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Food poisoning can be acquired up to 72 hours or more prior to noticeable symptoms appearing. Therefore, it is important to provide as much information as possible about any food you have eaten over the last few days.
Samples of any leftover food you have eaten will also assist in determining what type of food poisoning you have suffered from.
Gloves can be an effective means for protecting food from contamination however have their limitations and should be changed regularly. They should never replace washing your hands.
Some food businesses may choose to have a policy requiring their workers to wear hats when handling food, particularly those with long hair.
If a businesses uses tea towels they should ensure:- They are washed and sanitised regularly;- They are not used as a means to cover and protect food;- They are not used a means of washing or drying hands;- They are not used if wet or visibly soiled or dirty.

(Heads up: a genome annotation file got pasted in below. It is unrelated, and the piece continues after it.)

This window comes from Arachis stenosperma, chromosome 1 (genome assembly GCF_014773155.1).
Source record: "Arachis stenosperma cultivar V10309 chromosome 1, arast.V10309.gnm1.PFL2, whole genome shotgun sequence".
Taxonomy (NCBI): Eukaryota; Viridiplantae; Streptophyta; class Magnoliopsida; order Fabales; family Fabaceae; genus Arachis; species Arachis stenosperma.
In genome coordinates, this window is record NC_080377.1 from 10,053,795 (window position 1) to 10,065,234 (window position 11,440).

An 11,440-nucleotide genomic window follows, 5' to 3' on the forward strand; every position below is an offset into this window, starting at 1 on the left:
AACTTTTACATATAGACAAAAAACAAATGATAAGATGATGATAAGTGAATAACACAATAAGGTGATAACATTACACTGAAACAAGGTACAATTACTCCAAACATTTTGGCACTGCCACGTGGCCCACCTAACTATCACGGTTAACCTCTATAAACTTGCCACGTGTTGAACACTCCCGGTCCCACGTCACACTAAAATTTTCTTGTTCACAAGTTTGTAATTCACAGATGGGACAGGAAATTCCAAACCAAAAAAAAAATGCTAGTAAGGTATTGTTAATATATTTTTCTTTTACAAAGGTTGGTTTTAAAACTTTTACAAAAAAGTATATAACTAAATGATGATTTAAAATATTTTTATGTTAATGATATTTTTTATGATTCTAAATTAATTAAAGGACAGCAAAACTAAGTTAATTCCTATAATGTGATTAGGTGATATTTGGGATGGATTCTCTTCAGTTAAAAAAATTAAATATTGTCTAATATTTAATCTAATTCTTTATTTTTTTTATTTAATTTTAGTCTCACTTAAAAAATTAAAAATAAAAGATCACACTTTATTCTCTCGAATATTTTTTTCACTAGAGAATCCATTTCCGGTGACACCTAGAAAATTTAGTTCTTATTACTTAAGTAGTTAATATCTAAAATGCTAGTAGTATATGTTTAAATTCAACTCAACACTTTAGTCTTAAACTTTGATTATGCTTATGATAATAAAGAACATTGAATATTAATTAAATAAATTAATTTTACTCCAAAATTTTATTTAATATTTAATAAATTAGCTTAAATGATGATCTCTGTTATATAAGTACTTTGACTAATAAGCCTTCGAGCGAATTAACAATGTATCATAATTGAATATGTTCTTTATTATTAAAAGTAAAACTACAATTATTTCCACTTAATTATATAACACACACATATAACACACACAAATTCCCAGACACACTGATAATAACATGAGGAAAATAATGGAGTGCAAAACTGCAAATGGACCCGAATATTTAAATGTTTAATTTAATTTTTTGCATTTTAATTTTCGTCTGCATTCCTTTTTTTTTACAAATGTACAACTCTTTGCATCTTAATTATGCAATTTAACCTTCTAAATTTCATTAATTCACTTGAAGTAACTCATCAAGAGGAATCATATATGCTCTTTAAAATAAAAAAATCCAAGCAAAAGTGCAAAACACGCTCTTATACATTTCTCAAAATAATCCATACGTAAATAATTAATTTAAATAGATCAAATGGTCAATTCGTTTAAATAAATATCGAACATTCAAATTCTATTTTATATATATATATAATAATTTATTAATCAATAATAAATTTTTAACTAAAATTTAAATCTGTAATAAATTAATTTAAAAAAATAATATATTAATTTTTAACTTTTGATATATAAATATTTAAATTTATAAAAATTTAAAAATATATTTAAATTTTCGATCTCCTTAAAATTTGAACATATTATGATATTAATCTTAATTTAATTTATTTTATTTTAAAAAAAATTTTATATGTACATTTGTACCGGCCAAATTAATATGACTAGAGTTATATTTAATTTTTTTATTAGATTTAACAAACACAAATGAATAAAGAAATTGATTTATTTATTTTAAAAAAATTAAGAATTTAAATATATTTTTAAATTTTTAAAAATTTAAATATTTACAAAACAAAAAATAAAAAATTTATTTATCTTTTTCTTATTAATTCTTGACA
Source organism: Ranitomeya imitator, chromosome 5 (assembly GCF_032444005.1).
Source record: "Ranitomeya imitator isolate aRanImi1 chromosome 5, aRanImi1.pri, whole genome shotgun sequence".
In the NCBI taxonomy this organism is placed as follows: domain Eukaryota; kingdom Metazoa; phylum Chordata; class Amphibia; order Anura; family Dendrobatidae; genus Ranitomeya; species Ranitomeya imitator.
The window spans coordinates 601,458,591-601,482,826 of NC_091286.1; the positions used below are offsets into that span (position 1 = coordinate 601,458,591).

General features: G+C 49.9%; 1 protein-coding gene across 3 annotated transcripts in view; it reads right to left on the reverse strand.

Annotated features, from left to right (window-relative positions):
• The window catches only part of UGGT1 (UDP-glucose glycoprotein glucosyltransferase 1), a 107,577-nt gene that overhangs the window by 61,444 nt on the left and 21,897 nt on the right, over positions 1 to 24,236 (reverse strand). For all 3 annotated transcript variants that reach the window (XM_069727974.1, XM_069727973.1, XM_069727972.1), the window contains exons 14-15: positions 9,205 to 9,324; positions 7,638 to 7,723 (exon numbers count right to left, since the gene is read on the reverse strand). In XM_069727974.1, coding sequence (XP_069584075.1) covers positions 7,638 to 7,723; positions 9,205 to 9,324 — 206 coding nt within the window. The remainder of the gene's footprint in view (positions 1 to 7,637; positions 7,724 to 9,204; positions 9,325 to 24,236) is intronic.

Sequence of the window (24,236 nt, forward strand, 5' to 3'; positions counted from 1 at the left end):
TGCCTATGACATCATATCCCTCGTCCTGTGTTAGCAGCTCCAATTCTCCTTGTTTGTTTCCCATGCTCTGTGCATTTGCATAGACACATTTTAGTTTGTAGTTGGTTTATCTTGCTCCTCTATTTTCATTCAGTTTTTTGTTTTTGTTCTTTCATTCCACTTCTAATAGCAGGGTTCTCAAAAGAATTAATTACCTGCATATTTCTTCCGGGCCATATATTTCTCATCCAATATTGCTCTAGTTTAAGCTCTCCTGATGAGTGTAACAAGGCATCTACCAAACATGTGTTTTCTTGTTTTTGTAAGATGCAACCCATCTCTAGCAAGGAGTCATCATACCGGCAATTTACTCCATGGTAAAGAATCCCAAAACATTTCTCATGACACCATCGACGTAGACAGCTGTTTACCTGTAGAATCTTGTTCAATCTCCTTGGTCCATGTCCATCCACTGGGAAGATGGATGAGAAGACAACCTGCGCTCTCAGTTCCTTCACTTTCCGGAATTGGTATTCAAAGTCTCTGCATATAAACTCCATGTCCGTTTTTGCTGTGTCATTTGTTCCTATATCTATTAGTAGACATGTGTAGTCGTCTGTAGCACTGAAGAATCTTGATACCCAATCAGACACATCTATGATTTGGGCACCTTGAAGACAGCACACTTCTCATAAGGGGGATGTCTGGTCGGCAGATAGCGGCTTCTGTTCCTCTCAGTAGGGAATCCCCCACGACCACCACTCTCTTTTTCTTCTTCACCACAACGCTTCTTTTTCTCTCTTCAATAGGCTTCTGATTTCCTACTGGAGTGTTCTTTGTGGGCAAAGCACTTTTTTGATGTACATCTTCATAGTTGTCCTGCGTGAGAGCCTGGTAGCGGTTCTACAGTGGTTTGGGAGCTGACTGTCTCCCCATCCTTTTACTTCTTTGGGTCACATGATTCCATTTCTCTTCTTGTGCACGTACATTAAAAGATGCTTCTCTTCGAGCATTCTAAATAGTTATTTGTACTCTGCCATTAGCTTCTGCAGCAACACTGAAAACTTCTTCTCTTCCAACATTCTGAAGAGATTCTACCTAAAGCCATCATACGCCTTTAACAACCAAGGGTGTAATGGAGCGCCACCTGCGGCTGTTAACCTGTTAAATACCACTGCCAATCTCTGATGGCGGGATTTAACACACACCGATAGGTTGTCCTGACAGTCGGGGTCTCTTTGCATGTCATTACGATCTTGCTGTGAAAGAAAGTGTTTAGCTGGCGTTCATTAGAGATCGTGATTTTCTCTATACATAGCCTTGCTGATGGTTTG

Equipment that is used to store and display food such as cool rooms, bain marie units, and sandwich display units may have a thermometer as part of the equipment.
Food from doggy bags can be exposed to food safety hazards such as temperature abuse and inappropriate food handling by the customer. If a food business chooses to supply doggy bags to customers that should take the following precautions:- Have a set procedure for dealing with doggy bags and ensure all staff are instructed on this procedure;- Transfer the food into a new container suitable for food; and- Have an instruction sticker or leaflet which explains suitable storage and reheating requirements for the food.
The Code allows for assistance animals in outdoor, and indoor eating environments. It does not cover companion animals.
A food business may also choose to allow dogs in outdoor dining areas, providing certain criteria are met.